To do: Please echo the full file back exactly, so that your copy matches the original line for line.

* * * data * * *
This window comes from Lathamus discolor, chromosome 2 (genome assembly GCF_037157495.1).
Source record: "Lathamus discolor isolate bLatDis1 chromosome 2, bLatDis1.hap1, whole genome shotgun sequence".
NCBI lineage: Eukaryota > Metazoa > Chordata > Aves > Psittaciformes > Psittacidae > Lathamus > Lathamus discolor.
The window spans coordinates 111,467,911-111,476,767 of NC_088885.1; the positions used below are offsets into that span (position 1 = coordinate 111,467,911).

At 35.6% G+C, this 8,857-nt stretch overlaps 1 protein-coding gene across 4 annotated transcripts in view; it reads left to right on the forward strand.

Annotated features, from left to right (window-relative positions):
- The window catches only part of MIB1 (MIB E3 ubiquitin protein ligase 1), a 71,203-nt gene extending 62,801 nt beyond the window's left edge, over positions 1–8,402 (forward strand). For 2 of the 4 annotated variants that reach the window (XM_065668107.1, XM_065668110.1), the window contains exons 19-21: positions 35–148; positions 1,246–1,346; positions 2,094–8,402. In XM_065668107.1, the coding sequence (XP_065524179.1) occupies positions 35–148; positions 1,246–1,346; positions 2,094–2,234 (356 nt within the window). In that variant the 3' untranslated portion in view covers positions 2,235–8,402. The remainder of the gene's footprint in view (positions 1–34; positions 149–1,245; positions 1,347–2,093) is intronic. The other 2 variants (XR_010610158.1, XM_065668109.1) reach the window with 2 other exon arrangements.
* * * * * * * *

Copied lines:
This window comes from Lathamus discolor, chromosome 2 (genome assembly GCF_037157495.1).
Source record: "Lathamus discolor isolate bLatDis1 chromosome 2, bLatDis1.hap1, whole genome shotgun sequence".
NCBI lineage: Eukaryota > Metazoa > Chordata > Aves > Psittaciformes > Psittacidae > Lathamus > Lathamus discolor.
The window spans coordinates 111,467,911-111,476,767 of NC_088885.1; the positions used below are offsets into that span (position 1 = coordinate 111,467,911).

At 35.6% G+C, this 8,857-nt stretch overlaps 1 protein-coding gene across 4 annotated transcripts in view; it reads left to right on the forward strand.

Annotated features, from left to right (window-relative positions):
- The window catches only part of MIB1 (MIB E3 ubiquitin protein ligase 1), a 71,203-nt gene extending 62,801 nt beyond the window's left edge, over positions 1–8,402 (forward strand). For 2 of the 4 annotated variants that reach the window (XM_065668107.1, XM_065668110.1), the window contains exons 19-21: positions 35–148; positions 1,246–1,346; positions 2,094–8,402. In XM_065668107.1, the coding sequence (XP_065524179.1) occupies positions 35–148; positions 1,246–1,346; positions 2,094–2,234 (356 nt within the window). In that variant the 3' untranslated portion in view covers positions 2,235–8,402. The remainder of the gene's footprint in view (positions 1–34; positions 149–1,245; positions 1,347–2,093) is intronic. The other 2 variants (XR_010610158.1, XM_065668109.1) reach the window with 2 other exon arrangements.